Step 2: Prepare Trial Balance
Trial balance refers to the financial report that encompasses a list of all general ledger accounts. The list reflects the names of nominal ledger accounts. In this financial statement, the cumulative sum of debits should match the sum of credits. In addition, this financial report highlights the closing balances of all ledger accounts.
Step 3: Curate the Profit and Loss Statement
The profit and loss statement is drafted after recording every balance in the trial balance sheet and making adjustments. A profit and loss statement records debit items i.e., expenses or losses on the expense column and credit items including incomes and gains on the income side.
Example of a Profit and Loss (P&L) Statement
Here is a sample Profit and Loss (P&L) statement for the years 2020 and 2021 for the fictitious company, Cupcake Industries, with all values expressed in INR, except for per-share data.
|Cost of Goods Sold||2,25,000||2,00,000|
|Salaries and Wages||75,000||70,000|
|Total Operating Expenses||1,97,000||1,75,000|
|Operating Income (EBIT)||78,000||75,000|
|Earnings Before Taxes (EBT)||75,000||72,500|
|Income Tax Expense||15,000||14,000|
|Earnings Per Share (EPS)||10.00||9.75|
|Dividends Per Share (DPS)||4.00||3.50|
|Weighted Average Shares Outstanding||6,000||6,000|
The company generated a revenue of INR 4,50,000 and INR 5,00,000 in 2020 and 2021 respectively. The cost of goods sold was INR 2,00,000 and INR 2,25,000 for 2020 and 2021 respectively. This resulted in a gross profit of INR 2,50,000 in 2020 and INR 2,75,000 in 2021.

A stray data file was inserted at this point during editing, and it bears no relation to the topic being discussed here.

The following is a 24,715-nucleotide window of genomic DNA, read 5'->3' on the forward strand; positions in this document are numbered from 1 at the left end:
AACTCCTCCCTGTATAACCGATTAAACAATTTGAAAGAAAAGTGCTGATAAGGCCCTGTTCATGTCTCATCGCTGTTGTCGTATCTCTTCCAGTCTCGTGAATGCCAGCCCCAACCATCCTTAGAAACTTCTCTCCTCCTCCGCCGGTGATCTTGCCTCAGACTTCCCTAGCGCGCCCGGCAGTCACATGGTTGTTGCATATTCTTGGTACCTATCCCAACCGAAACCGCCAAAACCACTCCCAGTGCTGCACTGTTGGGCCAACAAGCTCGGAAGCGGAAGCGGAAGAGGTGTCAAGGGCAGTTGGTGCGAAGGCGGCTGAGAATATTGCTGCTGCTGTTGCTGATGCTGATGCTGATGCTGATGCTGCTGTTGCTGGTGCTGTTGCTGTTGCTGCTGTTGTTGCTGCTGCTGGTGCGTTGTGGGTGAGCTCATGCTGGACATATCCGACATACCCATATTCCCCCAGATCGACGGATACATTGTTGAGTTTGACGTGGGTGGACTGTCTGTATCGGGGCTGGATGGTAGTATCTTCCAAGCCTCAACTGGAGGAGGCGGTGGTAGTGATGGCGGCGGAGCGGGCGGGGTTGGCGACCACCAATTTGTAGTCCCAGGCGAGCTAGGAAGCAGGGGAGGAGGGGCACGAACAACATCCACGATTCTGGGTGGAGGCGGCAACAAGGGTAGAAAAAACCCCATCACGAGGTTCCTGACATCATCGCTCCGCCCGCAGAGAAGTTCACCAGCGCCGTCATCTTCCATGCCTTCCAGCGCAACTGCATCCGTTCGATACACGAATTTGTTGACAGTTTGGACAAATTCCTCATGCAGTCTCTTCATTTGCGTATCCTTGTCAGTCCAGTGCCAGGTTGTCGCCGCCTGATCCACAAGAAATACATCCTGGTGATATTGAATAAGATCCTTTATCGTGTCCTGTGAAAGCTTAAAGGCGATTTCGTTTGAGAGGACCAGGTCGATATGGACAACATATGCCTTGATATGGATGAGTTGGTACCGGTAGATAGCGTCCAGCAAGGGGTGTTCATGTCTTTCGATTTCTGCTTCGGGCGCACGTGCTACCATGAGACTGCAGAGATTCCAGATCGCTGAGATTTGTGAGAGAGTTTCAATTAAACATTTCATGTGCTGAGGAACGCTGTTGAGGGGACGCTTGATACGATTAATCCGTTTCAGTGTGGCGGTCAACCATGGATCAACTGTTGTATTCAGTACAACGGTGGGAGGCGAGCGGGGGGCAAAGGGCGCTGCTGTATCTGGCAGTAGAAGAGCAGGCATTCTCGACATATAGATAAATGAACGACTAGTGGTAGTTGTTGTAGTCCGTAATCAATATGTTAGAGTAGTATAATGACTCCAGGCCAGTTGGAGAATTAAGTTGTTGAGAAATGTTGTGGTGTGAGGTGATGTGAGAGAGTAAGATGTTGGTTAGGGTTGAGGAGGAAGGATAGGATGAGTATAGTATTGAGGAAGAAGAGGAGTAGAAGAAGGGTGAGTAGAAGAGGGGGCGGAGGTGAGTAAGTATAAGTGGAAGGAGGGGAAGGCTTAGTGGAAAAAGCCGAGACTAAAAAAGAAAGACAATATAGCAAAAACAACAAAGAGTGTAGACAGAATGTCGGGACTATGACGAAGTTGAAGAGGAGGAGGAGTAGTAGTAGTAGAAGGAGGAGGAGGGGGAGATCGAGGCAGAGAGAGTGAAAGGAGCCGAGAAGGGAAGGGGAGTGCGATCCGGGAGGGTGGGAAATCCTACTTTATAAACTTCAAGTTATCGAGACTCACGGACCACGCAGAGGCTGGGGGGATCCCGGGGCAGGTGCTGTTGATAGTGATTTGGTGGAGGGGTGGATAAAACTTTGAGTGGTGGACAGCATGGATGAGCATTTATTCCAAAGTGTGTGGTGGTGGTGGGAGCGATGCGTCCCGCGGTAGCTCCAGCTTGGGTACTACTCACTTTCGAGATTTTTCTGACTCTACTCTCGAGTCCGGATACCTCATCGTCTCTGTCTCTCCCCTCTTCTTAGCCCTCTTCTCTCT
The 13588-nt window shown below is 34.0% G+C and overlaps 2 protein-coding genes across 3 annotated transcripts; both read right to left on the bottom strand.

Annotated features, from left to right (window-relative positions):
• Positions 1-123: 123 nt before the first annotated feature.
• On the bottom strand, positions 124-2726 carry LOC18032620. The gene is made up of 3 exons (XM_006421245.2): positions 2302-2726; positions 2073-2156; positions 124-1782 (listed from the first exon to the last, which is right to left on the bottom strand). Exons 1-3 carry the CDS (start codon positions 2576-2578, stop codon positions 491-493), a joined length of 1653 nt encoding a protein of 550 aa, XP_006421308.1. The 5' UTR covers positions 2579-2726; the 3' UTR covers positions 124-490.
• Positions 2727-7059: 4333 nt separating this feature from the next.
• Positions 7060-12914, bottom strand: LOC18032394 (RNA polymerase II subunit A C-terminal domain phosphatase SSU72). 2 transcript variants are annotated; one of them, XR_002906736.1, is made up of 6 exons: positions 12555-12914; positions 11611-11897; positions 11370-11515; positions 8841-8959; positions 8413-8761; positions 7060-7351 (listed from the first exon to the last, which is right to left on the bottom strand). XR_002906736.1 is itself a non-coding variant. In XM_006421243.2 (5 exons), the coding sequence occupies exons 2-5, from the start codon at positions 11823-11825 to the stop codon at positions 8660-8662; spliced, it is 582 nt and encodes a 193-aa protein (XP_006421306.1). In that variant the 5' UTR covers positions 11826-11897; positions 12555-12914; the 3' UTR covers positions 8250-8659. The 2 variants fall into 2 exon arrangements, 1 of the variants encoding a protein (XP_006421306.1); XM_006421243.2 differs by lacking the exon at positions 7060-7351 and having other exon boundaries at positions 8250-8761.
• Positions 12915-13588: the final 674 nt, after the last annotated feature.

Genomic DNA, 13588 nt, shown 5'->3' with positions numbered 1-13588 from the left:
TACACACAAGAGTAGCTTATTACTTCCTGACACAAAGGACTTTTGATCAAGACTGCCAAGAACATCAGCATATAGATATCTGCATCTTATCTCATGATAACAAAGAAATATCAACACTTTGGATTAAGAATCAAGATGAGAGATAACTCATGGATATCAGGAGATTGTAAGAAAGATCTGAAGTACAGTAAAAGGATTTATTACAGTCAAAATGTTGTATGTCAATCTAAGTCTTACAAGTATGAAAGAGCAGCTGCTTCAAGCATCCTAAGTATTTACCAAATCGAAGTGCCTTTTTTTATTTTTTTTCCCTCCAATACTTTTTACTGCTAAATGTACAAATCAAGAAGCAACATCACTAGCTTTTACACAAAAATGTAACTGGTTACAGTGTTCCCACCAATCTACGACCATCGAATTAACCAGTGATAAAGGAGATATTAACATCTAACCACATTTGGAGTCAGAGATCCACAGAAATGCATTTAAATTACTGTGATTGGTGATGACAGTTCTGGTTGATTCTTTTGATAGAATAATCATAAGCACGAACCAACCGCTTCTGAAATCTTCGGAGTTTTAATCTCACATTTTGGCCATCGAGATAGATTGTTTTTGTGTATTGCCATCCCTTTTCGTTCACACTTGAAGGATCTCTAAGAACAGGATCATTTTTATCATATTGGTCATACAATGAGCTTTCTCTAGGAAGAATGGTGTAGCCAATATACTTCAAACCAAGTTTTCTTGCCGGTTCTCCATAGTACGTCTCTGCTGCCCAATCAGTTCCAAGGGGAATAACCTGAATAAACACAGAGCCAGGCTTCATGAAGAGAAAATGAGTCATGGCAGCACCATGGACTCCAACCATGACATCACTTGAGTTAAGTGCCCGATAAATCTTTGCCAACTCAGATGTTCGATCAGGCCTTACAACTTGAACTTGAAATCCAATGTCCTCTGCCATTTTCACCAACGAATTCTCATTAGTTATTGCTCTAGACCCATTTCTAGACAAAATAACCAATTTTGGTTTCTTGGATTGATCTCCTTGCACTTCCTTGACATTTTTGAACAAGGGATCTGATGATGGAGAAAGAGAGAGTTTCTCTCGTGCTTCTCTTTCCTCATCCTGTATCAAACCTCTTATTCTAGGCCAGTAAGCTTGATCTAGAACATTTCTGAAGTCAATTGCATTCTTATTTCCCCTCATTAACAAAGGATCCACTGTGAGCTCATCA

The company incurred operating expenses of INR 1,75,000 and INR 1,97,000 in 2020 and 2021 respectively. These expenses include salaries and wages, rent, utilities, advertising, insurance, depreciation, and other expenses. After subtracting these expenses from gross profit, the company had an operating income of INR 75,000 and INR 78,000 in 2020 and 2021 respectively.
How RazorpayX Helps Business Maintain a Profit and Loss Statement?
RazorpayX helps entrepreneurs sustain themselves and gather the necessary capital for carrying out smooth business operations. It enables business bodies to keep control over expenses and generate more revenue, thereby helping them generate a positive profit and loss statement. This, in turn, ensures financial stability throughout a financial year. A positive financial statement not only helps businesses sustain themselves but also attracts investors.
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Frequently Asked Questions
What are the differences between a balance sheet and a profit and loss account?
A balance sheet refers to the business's financial position on a given date. On the other hand, a profit and loss account holds the record of expenses and income of a business body over a given span of time. Business bodies refer to the balance sheet at half-year or end of a financial year, on the contrary, the profit and loss account is reviewed by business professionals from time to time.
What are the warnings to look out for in a profit and loss account?
Here are some warning signs that stakeholders and investors can come across while reviewing business profit and loss account:
Declining business profit margins without a concrete reason.
Falling business sales and revenue.
What are the different types of profit and loss statements?
There are two types of profit and loss statements: accrual method and cash accounting method. The cash accounting method revolves around paid or received cash and is mostly opted for by small businesses. On the other hand, in an accrual accounting method, a record of the revenues and expenses is kept before payments have been received or initiated.